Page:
15. 15. 3.3) BETA-BLOCKERS: http://www.cardiachealth.org Beta-blockers may work by slowing the heart rate, which allows the left ventricle (the main pumping chamber of the heart) to fill more completely. some of these medicines may also help open or widen blood vessels in the body. this makes them especially useful in some people with certain forms of heart failure who may also have high blood pressure 15
  16. 16. 3.4] Diuretics : Classes High Ceiling of Loop Diuretics Diuretics Furosemide (Lasix) 20,40 & 80 mg Ethacrynic Acid (Edecrin) Bumetanide (Bumex) Benzothiadiazide Diuretics Hydrochlorothiazide (Hydrodiuril) Potassium Sparing Diuretics Triamterene (Dyrenium) Osmotic Diuretics Mannitol (Osmitrol) Clorthalidone (Hygroton) Chlorothiazide (Diuril)10-20mg/kg Amiloride (Midamor) spironolactone (Aldactone)100-200mg 16
  17. 17. http://pharmacologycorner.com 17
  18. 18. • Side effects • Low plasma ion concentrations : • Hypokalemia (low blood Potassium) • Hyponatremia (low blood Sodium) • Hypocalcemia (low blood Calcium) • Hypomagnesemia (low blood Magnesium • diarrhoea, • drowsiness, • headaches, • impotence, • mental confusion 18
  19. 19. 4) NEWER DRUGS UNDER RESEARCH • 4.1) Coenzyme Q10 : • occurs naturally in the body and is essential to survival. • Acts as an electron carrier in the mitochondria, http://www.netrition.com • CoQ10 levels are decreased in the heart muscle of patients with heart failure, • Double blind controlled trials have shown that CoQ10 improves symptoms, functional capacity and quality of life in patients with heart failure with no side effects • "Other heart failure medications block rather than enhance cellular processes and may have side effects. • Supplementation with CoQ10, which is a natural and safe 19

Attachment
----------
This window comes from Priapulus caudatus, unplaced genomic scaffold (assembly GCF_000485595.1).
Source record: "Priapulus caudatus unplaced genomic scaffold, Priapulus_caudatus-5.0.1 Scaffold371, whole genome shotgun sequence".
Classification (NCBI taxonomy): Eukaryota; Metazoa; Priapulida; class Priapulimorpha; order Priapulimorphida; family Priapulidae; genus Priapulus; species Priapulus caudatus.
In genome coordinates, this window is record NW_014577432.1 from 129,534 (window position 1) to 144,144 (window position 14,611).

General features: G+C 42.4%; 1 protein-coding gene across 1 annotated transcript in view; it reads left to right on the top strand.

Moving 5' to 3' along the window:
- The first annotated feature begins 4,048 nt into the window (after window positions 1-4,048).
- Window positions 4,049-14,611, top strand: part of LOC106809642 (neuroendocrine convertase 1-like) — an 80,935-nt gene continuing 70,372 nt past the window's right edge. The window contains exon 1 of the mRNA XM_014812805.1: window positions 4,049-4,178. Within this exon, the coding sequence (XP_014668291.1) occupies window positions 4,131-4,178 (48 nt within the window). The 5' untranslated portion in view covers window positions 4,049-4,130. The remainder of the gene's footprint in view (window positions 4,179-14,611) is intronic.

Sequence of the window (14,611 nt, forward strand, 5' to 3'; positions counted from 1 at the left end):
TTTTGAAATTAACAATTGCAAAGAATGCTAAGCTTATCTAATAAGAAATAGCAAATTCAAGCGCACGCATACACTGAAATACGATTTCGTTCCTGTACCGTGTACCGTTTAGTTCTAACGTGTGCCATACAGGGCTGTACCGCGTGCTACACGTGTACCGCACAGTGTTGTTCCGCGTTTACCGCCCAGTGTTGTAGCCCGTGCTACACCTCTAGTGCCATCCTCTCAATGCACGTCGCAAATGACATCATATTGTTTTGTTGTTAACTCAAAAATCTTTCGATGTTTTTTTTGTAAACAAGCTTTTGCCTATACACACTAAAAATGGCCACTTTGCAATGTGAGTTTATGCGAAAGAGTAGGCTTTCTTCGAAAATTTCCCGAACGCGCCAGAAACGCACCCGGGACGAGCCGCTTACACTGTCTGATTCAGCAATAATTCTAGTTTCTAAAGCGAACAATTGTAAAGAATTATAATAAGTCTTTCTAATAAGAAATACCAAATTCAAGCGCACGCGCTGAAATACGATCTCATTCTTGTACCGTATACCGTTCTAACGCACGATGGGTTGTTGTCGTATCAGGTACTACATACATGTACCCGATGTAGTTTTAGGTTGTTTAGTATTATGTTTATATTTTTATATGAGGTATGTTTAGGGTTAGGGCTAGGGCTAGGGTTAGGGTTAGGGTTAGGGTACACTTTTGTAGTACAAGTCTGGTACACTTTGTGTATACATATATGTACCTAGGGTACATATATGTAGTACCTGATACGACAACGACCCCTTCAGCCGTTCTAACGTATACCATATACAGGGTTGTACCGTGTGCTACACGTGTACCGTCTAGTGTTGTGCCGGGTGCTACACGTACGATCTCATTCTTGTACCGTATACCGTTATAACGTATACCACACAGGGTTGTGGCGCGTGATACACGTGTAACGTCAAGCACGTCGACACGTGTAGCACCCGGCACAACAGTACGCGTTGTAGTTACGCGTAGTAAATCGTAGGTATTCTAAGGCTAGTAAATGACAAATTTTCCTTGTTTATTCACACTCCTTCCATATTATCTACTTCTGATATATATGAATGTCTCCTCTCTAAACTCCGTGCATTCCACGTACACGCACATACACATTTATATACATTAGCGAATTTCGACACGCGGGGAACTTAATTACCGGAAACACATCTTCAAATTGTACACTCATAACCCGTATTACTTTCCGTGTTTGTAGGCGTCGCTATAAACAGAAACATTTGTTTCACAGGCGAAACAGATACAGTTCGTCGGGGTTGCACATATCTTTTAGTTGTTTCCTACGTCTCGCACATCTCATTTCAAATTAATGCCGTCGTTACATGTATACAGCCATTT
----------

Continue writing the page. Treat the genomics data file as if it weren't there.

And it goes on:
20. 20. • It corrects a deficiency in the body and blocks the vicious metabolic cycle in chronic heart failure called the energy starved heart.“ • sources-Q10 is present in food, including red meat, plants and fish, but levels are insufficient to impact on heart failure. • CoQ10 is also sold over the counter as a food supplement. • Coenzyme Q10 decreases all cause mortality by half. • It is the first drug to improve heart failure mortality in over a decade and can be added to standard treatment . http://www.vitacost.com 20
  21. 21. •4.2) Bromodomain and extraterminal domain (BET) protein inhibitors : Current therapies are not adequately effective at improving health and preventing deaths. Bromodomain and extraterminal domain (BET) proteins activates genes that contribute to heart failure. Heart failure may be triggered by the activation of a large set of genes that cause the walls of the heart to thicken and develop scar tissue, impairing the organ's ability to pump blood normally. 21
  22. 22. BET proteins can have a huge impact on gene activity because they belong to a class of molecules called epigenetic readers, which recognize special marks on DNAprotein complexes and attract gene-activating proteins to those spots. BET inhibitor called JQ1 shows promise in treating heart failure. JQ1 protect against heart-wall thickening, the formation of scar tissue, and pump failure 22
  23. 23. 5) Advances in treatment of CHF Stem cell therapy Gene therapy 23
  24. 24. 5.1) Stem cell therapy. • Stem cells - These are undifferentiated cells that can differentiate into specialized cell types. stem cells come from 3 main sources: i. Embryonic stem cells, ii. Adult tissue (adult stem cells). iii. Endometrial stem cells. 24
  25. 25. CLASSIFICATION 1 Adult stem cells 2 Embryionic stem cells 3 Endometrial stem cells Exist throughout the body after embryonic development. found in tissues such as the brain, bone marrow, blood, blood vessels, skeletal muscles, skin, and the liver. Derived from a four- or five-day-old human embryo that is in the blastocyst phase of development. in IVF (in vitro fertilization) clinics there are extra embryos. only one is implanted into a woman from several eggs fertilized in a test tube. It involves extraction of a small amount of menstrual blood from young healthy donors that is called as endometrial stem cells. 25